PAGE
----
Dry is a term used to refer to an alcoholic beverage that lacks sweetness. Dry wine or beer often has a distinct alcohol flavor and a perception of a lighter body.
Causes of dryness
Dryness in alcoholic beverages can occur in low-gravity worts or musts where there is little sugar overall, or when a yeast is too attenuative for the gravity. It can also be the result of a bacterial or other infection, since spoilage organisms can often ferment sugars that are unfermentable by ordinary beer or wine yeast.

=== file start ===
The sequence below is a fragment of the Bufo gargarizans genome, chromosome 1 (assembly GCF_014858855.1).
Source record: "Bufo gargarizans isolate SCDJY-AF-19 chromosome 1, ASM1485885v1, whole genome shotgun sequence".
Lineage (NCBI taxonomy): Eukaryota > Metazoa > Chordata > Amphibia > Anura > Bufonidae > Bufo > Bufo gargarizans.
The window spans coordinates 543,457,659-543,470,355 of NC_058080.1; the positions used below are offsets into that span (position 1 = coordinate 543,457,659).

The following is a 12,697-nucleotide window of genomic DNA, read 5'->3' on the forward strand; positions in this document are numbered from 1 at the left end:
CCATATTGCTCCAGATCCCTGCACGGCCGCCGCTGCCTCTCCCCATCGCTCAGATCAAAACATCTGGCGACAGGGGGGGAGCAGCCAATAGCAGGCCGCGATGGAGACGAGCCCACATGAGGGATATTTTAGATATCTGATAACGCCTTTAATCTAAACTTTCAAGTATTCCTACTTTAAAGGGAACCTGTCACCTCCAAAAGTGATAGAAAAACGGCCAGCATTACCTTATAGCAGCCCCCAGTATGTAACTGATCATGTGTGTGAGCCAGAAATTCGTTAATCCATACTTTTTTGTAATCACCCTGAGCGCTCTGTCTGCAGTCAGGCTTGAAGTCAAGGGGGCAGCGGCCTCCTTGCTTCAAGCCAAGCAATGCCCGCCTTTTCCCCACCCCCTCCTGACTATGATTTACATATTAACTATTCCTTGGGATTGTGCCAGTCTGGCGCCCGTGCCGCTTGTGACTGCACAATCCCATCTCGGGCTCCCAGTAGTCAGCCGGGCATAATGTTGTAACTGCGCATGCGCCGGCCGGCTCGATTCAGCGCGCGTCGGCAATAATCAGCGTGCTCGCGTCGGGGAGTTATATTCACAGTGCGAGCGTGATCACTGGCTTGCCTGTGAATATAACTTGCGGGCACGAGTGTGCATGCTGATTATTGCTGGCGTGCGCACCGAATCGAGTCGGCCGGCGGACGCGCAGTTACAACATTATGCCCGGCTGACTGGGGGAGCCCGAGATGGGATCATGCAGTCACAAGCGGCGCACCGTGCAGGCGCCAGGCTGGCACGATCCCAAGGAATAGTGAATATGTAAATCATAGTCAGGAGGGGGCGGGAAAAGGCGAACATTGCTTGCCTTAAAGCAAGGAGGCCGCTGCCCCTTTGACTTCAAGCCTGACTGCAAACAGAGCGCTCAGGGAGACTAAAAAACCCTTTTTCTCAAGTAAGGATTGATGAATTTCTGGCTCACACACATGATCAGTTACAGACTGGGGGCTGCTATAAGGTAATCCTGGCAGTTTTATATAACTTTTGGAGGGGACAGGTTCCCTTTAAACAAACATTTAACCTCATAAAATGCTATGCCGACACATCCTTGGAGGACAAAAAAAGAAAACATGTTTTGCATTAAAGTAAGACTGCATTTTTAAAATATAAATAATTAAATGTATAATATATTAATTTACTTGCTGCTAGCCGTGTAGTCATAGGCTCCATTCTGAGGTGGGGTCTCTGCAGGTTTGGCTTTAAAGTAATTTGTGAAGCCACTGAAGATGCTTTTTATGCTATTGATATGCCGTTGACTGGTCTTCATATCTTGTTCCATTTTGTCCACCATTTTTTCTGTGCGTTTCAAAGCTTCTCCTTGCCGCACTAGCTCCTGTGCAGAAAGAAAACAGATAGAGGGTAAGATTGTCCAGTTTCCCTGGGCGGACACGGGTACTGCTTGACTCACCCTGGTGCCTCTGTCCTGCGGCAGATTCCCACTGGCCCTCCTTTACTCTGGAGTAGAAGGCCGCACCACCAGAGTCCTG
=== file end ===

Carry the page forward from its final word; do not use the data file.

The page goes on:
The easiest way to avoid dryness is to balance the gravity of your wort or must and the attenuative character and alcohol tolerance of your yeast. However, in some cases you can also use back sweetening techniques to eliminate excess dryness.
Beer can be made more dry by using sugars as a portion of the total fermentables. Sugars ferment fully, producing alcohol but little to no residual taste or body. This may be desirable when attempting to produce a very light beer, similar to many macrobrewed american lagers, or for lightening a high-gravity beer such as many Belgian beers. Common sugars used for this purpose are Dextrose and Belgian Candi Sugar.